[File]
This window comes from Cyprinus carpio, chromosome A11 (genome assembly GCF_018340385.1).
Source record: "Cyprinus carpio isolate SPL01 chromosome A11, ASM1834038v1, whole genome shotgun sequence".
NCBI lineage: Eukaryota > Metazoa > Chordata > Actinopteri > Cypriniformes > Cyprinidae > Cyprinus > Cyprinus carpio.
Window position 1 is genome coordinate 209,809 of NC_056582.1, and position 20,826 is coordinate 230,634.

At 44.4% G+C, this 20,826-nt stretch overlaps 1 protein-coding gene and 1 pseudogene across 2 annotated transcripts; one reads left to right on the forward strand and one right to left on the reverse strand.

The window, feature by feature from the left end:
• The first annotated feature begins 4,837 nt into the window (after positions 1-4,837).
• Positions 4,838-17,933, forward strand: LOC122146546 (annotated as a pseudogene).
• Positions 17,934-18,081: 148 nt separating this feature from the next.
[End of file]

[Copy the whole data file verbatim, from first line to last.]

This window comes from Cyprinus carpio, chromosome A11 (genome assembly GCF_018340385.1).
Source record: "Cyprinus carpio isolate SPL01 chromosome A11, ASM1834038v1, whole genome shotgun sequence".
NCBI lineage: Eukaryota > Metazoa > Chordata > Actinopteri > Cypriniformes > Cyprinidae > Cyprinus > Cyprinus carpio.
Window position 1 is genome coordinate 209,809 of NC_056582.1, and position 20,826 is coordinate 230,634.

At 44.4% G+C, this 20,826-nt stretch overlaps 1 protein-coding gene and 1 pseudogene across 2 annotated transcripts; one reads left to right on the forward strand and one right to left on the reverse strand.

The window, feature by feature from the left end:
• The first annotated feature begins 4,837 nt into the window (after positions 1-4,837).
• Positions 4,838-17,933, forward strand: LOC122146546 (annotated as a pseudogene).
• Positions 17,934-18,081: 148 nt separating this feature from the next.